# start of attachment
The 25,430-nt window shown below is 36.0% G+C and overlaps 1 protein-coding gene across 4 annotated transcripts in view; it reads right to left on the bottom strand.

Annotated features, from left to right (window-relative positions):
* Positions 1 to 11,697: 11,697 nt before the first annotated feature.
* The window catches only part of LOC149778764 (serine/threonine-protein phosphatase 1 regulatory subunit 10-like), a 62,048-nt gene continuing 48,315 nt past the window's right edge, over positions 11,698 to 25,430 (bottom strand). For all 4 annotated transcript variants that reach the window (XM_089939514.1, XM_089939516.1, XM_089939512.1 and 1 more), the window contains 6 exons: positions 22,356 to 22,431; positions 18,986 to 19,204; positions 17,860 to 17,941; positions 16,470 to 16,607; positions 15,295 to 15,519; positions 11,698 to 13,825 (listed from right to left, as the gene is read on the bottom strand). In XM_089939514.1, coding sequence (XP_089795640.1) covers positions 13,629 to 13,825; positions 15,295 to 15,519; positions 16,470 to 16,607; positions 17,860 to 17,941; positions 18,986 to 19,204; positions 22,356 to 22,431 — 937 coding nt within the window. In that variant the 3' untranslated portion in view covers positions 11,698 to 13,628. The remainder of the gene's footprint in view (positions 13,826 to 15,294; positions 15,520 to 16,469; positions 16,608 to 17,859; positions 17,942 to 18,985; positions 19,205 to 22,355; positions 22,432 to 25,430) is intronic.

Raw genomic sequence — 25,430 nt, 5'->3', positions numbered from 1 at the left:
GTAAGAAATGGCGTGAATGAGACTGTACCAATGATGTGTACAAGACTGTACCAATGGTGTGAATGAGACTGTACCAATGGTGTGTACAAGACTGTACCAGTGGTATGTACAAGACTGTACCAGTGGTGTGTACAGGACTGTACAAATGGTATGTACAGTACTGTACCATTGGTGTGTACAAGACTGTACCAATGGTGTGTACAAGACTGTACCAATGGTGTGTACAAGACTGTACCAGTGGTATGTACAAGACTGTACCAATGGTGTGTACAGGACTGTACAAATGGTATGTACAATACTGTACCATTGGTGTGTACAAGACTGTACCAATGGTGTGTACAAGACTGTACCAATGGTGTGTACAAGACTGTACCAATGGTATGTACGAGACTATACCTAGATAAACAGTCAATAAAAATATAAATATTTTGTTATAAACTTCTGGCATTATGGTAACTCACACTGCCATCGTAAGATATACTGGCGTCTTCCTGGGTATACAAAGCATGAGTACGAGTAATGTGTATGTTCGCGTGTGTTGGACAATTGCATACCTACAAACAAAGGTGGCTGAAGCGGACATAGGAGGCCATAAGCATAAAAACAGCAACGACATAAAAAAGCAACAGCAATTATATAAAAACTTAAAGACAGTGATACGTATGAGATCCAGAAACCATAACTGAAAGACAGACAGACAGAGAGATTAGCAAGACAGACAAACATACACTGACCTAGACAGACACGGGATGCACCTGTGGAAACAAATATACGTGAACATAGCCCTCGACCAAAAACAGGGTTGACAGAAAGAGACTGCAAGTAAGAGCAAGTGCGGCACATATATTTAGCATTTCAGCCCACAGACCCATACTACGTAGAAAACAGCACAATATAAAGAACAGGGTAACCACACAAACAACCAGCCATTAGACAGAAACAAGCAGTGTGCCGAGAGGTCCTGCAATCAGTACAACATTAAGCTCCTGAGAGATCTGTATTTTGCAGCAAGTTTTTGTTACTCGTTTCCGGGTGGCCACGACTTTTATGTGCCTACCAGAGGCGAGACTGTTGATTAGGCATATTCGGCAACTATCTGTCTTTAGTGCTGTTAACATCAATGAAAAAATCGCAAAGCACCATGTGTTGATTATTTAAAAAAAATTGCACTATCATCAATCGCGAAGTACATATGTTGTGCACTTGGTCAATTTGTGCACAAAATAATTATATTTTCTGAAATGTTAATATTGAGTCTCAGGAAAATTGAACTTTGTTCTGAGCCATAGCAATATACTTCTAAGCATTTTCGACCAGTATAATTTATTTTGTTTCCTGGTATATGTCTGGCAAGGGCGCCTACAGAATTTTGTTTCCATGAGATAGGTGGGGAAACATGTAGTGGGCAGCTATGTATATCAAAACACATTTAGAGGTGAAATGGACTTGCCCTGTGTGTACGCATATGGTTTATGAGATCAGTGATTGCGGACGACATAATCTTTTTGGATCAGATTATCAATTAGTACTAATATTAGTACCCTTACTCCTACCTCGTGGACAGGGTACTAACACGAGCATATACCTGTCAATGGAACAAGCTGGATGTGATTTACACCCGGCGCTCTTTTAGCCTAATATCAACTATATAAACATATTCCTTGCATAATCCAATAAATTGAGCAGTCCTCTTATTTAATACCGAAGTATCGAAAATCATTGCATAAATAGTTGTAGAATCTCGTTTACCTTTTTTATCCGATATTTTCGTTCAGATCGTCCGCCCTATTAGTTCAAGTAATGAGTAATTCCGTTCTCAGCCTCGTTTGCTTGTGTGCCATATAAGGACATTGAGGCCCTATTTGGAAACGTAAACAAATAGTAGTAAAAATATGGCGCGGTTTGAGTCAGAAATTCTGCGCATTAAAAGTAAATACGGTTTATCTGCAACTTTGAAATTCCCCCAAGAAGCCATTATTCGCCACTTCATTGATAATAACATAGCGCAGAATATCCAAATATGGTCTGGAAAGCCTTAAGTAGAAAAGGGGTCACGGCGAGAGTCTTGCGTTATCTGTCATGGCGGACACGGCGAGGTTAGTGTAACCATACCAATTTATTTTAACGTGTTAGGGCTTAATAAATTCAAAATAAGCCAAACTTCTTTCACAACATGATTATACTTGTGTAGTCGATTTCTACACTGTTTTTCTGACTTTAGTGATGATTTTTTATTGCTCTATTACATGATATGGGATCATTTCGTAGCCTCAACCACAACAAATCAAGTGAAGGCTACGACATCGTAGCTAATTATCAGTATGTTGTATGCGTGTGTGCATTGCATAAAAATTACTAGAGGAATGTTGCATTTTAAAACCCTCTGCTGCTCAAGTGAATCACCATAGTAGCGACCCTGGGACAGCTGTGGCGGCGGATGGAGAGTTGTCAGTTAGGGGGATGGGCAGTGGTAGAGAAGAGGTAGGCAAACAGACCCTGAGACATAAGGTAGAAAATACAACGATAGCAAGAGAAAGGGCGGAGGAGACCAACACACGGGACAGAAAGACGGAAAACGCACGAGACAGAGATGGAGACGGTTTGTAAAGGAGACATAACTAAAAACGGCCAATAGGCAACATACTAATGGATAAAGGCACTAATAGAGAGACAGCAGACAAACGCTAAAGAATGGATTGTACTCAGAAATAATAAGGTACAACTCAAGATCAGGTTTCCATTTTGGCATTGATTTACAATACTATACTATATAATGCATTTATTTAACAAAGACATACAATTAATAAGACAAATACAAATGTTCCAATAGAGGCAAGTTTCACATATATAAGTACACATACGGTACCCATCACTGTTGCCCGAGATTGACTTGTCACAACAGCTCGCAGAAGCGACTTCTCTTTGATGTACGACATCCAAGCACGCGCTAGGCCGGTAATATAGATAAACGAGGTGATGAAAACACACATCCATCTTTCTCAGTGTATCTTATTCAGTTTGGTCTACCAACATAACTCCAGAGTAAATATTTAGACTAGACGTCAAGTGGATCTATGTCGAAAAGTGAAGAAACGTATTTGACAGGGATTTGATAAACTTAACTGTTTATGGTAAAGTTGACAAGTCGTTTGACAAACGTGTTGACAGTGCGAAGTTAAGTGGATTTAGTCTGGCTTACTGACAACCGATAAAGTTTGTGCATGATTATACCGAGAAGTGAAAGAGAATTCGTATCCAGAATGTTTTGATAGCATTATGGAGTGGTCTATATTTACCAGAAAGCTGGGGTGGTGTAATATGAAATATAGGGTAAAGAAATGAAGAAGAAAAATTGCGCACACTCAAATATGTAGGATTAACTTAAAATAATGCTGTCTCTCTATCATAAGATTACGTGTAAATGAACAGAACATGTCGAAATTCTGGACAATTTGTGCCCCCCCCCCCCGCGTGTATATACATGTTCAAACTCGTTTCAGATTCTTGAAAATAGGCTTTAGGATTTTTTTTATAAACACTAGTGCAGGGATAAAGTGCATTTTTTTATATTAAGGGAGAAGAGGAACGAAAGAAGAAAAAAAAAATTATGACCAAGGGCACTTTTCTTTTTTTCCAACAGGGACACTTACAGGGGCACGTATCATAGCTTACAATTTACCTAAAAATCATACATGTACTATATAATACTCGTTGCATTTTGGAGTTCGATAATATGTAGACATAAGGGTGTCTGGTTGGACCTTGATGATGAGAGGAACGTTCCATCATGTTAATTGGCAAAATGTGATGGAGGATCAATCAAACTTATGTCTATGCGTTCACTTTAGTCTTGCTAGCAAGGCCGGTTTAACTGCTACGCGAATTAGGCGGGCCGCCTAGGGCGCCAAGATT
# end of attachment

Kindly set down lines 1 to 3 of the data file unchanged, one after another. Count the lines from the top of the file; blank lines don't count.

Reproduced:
The 25,430-nt window shown below is 36.0% G+C and overlaps 1 protein-coding gene across 4 annotated transcripts in view; it reads right to left on the bottom strand.

Annotated features, from left to right (window-relative positions):
* Positions 1 to 11,697: 11,697 nt before the first annotated feature.